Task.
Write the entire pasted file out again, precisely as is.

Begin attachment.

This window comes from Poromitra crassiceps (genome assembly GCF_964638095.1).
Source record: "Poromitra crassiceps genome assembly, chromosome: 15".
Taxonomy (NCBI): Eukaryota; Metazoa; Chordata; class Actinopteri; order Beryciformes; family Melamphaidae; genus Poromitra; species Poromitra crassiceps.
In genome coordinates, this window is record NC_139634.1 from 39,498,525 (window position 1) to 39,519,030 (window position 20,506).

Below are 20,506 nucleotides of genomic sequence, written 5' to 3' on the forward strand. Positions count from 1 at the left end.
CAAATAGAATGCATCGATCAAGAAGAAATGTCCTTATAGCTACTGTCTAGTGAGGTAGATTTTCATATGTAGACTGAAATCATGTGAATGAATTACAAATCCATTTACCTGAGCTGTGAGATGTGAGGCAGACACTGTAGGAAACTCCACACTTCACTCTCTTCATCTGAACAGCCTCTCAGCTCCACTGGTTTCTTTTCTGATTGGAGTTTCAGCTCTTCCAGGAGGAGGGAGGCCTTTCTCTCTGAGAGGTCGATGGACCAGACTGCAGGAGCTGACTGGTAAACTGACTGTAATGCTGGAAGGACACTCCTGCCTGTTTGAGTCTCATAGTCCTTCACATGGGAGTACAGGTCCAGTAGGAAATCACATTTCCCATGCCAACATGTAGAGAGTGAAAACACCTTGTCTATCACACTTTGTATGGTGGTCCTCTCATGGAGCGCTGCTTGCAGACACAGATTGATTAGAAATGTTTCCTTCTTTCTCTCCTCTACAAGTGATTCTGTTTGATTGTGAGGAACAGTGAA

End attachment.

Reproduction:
This window comes from Poromitra crassiceps (genome assembly GCF_964638095.1).
Source record: "Poromitra crassiceps genome assembly, chromosome: 15".
Taxonomy (NCBI): Eukaryota; Metazoa; Chordata; class Actinopteri; order Beryciformes; family Melamphaidae; genus Poromitra; species Poromitra crassiceps.
In genome coordinates, this window is record NC_139634.1 from 39,498,525 (window position 1) to 39,519,030 (window position 20,506).

Below are 20,506 nucleotides of genomic sequence, written 5' to 3' on the forward strand. Positions count from 1 at the left end.
CAAATAGAATGCATCGATCAAGAAGAAATGTCCTTATAGCTACTGTCTAGTGAGGTAGATTTTCATATGTAGACTGAAATCATGTGAATGAATTACAAATCCATTTACCTGAGCTGTGAGATGTGAGGCAGACACTGTAGGAAACTCCACACTTCACTCTCTTCATCTGAACAGCCTCTCAGCTCCACTGGTTTCTTTTCTGATTGGAGTTTCAGCTCTTCCAGGAGGAGGGAGGCCTTTCTCTCTGAGAGGTCGATGGACCAGACTGCAGGAGCTGACTGGTAAACTGACTGTAATGCTGGAAGGACACTCCTGCCTGTTTGAGTCTCATAGTCCTTCACATGGGAGTACAGGTCCAGTAGGAAATCACATTTCCCATGCCAACATGTAGAGAGTGAAAACACCTTGTCTATCACACTTTGTATGGTGGTCCTCTCATGGAGCGCTGCTTGCAGACACAGATTGATTAGAAATGTTTCCTTCTTTCTCTCCTCTACAAGTGATTCTGTTTGATTGTGAGGAACAGTGAA